The common assumption in quantitative trait locus (QTL) linkage mapping studies that parents of multiple connected populations are unrelated is unrealistic for many plant breeding programs. We remove this assumption and propose a Bayesian approach that clusters the alleles of the parents of the current mapping populations from locus-specific identity by descent (IBD) matrices that capture ancestral marker and pedigree information. Moreover, we demonstrate how the parental IBD data can be incorporated into a QTL linkage analysis framework by using two approaches: a Threshold IBD model (TIBD) and a Latent Ancestral Allele Model (LAAM). The TIBD and LAAM models are empirically tested via numerical simulation based on the structure of a commercial maize breeding program. The simulations included a pilot dataset with closely linked QTL on a single linkage group and 100 replicated datasets with five linkage groups harboring four unlinked QTL. The simulation results show that including parental IBD data (similarly for TIBD and LAAM) significantly improves the power and particularly accuracy of QTL mapping, e.g., position, effect size and individuals’ genotype probability without significantly increasing computational demand.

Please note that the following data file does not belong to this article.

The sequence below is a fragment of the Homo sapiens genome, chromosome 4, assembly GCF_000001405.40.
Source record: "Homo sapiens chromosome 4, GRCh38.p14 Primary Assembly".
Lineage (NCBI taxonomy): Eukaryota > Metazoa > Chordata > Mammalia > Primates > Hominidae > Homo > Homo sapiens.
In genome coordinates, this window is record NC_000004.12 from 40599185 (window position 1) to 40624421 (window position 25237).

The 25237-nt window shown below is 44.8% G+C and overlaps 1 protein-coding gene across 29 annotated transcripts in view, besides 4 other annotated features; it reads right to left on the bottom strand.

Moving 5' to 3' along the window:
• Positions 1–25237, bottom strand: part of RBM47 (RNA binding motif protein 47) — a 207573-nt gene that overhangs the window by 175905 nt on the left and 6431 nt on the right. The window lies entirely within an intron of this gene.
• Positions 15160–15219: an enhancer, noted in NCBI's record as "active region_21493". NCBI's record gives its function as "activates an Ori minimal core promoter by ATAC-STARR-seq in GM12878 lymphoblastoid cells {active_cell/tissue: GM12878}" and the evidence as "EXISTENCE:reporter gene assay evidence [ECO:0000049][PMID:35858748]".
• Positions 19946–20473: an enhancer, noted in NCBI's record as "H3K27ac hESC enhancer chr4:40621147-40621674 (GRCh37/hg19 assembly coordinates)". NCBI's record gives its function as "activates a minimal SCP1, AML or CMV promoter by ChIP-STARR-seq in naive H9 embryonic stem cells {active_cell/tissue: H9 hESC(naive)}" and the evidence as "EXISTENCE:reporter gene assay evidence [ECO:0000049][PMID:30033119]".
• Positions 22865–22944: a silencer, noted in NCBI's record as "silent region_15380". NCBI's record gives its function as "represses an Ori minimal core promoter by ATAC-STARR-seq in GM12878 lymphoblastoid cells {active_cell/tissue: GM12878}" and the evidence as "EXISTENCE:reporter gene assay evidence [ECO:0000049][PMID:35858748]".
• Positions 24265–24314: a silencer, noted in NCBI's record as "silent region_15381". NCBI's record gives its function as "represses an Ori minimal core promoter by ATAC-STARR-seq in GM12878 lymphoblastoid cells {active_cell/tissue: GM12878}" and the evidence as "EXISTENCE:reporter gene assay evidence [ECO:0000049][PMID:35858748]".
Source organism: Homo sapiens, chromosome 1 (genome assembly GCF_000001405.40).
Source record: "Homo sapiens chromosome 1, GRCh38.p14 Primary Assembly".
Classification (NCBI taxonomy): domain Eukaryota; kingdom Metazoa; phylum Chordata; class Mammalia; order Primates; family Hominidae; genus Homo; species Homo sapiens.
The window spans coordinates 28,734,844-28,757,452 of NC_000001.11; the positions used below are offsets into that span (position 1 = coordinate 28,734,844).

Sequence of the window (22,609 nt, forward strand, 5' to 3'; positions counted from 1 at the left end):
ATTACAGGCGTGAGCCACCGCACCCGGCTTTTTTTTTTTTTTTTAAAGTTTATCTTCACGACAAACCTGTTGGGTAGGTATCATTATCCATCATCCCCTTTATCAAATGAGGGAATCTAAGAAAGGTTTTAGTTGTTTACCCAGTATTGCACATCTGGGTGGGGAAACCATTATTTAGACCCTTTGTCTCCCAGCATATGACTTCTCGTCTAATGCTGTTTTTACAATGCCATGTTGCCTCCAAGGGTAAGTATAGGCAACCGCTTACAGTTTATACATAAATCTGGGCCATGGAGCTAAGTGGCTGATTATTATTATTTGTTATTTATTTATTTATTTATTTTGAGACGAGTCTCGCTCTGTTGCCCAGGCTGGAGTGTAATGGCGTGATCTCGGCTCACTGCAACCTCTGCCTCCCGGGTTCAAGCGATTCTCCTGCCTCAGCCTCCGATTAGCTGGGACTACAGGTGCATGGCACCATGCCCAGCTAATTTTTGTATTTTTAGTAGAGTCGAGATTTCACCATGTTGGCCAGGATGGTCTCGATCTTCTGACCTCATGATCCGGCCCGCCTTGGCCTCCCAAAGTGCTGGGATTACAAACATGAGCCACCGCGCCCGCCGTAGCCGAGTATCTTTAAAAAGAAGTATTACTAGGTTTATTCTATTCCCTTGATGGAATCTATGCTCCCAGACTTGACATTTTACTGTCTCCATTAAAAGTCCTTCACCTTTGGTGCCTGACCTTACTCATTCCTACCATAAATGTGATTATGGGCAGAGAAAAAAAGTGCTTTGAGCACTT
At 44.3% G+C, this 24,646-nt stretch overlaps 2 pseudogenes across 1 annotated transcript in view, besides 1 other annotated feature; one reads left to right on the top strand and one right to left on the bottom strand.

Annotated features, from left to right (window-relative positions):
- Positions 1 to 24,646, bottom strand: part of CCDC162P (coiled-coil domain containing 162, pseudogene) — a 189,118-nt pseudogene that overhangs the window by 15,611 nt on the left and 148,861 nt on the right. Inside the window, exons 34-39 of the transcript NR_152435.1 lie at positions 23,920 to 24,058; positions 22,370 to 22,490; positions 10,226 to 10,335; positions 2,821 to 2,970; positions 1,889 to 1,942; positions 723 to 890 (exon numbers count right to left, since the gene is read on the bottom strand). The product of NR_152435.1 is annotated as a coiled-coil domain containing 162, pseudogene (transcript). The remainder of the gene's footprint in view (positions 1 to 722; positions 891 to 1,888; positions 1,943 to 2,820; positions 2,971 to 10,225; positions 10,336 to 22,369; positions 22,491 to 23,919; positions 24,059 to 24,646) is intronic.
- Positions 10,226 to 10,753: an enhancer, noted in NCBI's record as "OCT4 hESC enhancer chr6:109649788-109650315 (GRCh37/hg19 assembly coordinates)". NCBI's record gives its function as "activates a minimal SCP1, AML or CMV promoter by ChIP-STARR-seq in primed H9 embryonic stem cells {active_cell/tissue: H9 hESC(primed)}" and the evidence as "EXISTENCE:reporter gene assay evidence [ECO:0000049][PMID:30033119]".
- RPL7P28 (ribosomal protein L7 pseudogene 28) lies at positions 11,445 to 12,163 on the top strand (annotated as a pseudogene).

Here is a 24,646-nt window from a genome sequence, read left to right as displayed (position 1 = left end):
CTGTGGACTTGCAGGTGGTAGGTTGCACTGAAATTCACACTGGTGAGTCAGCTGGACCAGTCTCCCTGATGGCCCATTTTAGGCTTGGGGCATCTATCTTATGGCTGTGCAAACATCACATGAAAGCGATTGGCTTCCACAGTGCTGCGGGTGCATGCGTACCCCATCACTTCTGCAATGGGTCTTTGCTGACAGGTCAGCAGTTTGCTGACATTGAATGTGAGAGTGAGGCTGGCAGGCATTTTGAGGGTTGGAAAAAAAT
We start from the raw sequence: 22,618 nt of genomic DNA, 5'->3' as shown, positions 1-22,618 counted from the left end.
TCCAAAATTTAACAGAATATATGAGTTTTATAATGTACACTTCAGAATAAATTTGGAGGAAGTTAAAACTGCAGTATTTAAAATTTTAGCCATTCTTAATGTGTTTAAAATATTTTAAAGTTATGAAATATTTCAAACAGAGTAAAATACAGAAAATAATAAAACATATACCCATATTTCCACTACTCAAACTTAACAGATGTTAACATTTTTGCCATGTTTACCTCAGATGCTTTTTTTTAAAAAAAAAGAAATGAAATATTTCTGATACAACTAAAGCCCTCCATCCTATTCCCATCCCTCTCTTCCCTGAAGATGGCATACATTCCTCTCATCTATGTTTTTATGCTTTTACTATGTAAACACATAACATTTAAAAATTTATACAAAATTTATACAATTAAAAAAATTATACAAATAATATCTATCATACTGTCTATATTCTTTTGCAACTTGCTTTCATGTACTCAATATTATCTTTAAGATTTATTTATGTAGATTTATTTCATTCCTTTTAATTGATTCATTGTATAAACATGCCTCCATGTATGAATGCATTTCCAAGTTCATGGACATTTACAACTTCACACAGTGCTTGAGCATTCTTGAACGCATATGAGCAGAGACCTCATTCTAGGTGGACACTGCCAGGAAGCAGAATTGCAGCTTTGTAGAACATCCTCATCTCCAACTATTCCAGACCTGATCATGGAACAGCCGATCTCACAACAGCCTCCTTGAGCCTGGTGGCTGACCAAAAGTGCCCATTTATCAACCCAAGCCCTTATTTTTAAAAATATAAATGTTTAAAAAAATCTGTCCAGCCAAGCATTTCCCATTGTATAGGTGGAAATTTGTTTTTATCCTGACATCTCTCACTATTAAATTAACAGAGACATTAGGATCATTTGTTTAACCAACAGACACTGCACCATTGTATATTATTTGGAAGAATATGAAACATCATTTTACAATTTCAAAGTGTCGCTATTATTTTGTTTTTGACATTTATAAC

- quantitative trait loci
- kernel hardness
- dough strength
Bink, M. C. A. M., Radu Totir, L., ter Braak, C. J. F., Winkler, C. R., Boer, M. P., & Smith, O. S. (2012). QTL linkage analysis of connected populations using ancestral marker and pedigree information. Theoretical and Applied Genetics, 124(6), 1097-1113. https://doi.org/10.1007/s00122-011-1772-8